ALBUM: Good Charlotte – Youth Authority
July 15th, 2016
Following a five year hiatus, during which the Madden brothers were sticking it to the man by coaching rejected Neighbours extras on The Voice Australia, Good Charlotte have returned with album number six, ‘Youth Authority’. Riding the reboot/remake/rehash wave that is dominating quite literally every media format, these past-blasters are here to you show you they’re very much alive and kicking with a fresh collection of ultimately underwhelming, pop-punk, filler tracks.
Drenched in nostalgia (but mercifully not in a “returning to our roots” kind of way), ‘Youth Authority’ is jam-packed full of Good Charlotte‘s playing-it-safe pop-punk and, as a consequence, is a pretty bland effort. Despite being upbeat and well-polished, most tracks just blend into one tedious formula after a couple of listens.
There’s ’40 oz. Dream’, which is basically a rip-off of Bowling For Soup‘s ‘1985’ (which in turn was originally by SR-71), but instead of a loving tribute to the glory days of the 80s, this is a winge fest about how “It’s not 2003”, and “Rappers were singing and rockers DJ’ing” with “Mom’s taking selfies.” You can see what they’re trying to do, but the terrible rhymes and flaccid chorus coupled with how god damn irritating this song is just boggles the mind how it could even be considered for a single. In a wonderful moment of irony, there’s even the line “I can’t believe it man, it’s all so boring.” Yep. You said it, buddy.
However, in amongst the mediocrity are some genuinely brilliant tracks. ‘War’, for example, is an unrelenting angst fuelled emo anthem with thundering drums and a scream-your-lungs-out chorus that would shatter stadium walls, making this quite possibly one of the best songs the band has ever written. ‘Reason To Stay’ is similar, in that it will trigger a wonderful, visceral reaction within you (even after the out of place and kind of awkward intro from Simon Neil of Biffy Clyro). These two songs are both fantastic and infuriating at the same time; it shows that Good Charlotte have matured and possess a plethora of musical prowess, but have just chosen not to go down that route. Maybe that’s the fault of pop-punk producer and legend John Feldmann, but he can’t be held accountable for everything.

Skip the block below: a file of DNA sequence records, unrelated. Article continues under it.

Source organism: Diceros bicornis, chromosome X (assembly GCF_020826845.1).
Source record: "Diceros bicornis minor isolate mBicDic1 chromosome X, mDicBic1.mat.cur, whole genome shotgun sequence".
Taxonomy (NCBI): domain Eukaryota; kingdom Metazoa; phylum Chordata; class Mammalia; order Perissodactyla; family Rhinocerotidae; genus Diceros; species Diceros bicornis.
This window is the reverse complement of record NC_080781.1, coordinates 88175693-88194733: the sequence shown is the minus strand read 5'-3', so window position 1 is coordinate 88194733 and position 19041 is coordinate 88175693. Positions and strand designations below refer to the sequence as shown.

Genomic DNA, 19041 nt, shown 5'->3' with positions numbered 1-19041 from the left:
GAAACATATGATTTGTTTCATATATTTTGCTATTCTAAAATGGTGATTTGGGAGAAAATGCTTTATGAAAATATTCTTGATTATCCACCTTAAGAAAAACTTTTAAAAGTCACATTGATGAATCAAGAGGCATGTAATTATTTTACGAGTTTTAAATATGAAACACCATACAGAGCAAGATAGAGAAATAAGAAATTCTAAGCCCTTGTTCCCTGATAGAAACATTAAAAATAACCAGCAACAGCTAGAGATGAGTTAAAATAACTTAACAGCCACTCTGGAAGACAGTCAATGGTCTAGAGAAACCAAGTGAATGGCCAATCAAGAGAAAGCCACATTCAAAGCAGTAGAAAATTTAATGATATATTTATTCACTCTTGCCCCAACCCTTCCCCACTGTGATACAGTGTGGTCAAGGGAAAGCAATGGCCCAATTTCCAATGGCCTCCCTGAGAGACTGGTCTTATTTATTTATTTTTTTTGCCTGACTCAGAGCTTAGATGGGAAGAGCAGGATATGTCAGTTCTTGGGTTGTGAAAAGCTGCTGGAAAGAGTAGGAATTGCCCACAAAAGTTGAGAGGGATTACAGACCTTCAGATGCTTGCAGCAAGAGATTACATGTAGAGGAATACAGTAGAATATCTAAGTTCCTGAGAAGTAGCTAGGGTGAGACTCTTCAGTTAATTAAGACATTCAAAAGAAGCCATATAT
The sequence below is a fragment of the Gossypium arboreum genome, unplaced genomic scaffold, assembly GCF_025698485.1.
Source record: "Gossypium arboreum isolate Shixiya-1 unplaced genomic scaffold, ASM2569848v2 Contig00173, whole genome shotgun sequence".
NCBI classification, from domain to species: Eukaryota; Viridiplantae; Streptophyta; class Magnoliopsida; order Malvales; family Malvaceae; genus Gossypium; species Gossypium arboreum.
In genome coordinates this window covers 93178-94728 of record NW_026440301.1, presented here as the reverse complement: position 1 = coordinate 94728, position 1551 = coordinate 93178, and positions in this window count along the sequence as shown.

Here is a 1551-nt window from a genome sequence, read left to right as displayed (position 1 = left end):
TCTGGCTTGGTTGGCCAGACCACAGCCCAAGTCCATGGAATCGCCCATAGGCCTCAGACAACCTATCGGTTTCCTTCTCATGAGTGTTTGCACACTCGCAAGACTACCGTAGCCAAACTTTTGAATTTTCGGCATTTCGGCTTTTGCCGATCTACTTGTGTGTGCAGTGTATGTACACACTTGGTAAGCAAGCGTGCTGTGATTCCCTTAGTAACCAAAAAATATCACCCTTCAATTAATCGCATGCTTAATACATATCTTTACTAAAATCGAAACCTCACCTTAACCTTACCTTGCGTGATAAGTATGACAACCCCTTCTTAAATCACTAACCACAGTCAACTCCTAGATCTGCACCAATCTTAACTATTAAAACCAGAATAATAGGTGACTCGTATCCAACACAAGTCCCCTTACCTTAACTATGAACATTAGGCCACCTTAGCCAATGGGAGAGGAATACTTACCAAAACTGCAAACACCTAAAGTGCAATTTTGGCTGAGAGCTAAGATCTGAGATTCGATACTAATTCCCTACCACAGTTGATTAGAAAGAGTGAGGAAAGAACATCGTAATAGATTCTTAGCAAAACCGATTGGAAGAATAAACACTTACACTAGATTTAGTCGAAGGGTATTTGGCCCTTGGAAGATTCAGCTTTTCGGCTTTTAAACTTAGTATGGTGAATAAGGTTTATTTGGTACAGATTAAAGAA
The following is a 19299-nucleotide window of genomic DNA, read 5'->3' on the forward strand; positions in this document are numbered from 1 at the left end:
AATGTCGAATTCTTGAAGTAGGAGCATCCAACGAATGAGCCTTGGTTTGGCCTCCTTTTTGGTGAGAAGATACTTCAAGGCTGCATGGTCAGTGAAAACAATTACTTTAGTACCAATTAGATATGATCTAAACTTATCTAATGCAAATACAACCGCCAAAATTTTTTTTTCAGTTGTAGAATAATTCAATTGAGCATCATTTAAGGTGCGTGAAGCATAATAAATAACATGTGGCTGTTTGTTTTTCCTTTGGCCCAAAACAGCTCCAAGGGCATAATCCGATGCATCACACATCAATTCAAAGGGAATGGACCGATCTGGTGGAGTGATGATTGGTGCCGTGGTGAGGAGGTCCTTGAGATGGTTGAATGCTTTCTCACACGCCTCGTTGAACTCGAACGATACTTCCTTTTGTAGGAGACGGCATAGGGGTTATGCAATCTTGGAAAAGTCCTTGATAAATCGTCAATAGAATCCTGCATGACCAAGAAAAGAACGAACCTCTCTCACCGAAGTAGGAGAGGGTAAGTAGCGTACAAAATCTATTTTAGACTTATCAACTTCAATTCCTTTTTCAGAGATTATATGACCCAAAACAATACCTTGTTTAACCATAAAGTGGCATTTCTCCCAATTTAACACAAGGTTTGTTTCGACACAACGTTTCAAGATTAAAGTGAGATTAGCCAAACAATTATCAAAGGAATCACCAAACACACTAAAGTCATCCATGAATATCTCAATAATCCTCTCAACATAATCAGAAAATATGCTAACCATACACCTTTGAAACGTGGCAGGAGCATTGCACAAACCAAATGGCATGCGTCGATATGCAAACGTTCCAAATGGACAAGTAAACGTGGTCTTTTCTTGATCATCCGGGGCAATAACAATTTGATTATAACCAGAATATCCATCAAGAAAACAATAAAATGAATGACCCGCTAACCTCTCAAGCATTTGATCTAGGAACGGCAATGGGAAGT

Fans of Good Charlotte will be overjoyed with ‘Youth Authority’, mainly because it’s more of the same three chord pleasantries spoon fed to you over a dozen okay-ish tracks. However, even if you’re not a fan, you should still check out ‘War’ and ‘Reason To Stay’ as shining examples of what this band are capable of. Oh, and give ‘Cars Full Of People’ a listen too, even if Joel neglects to mention if the people in said cars are girls, and whether or not they like money.
Written by Andy Roberts (@Sassensquatch)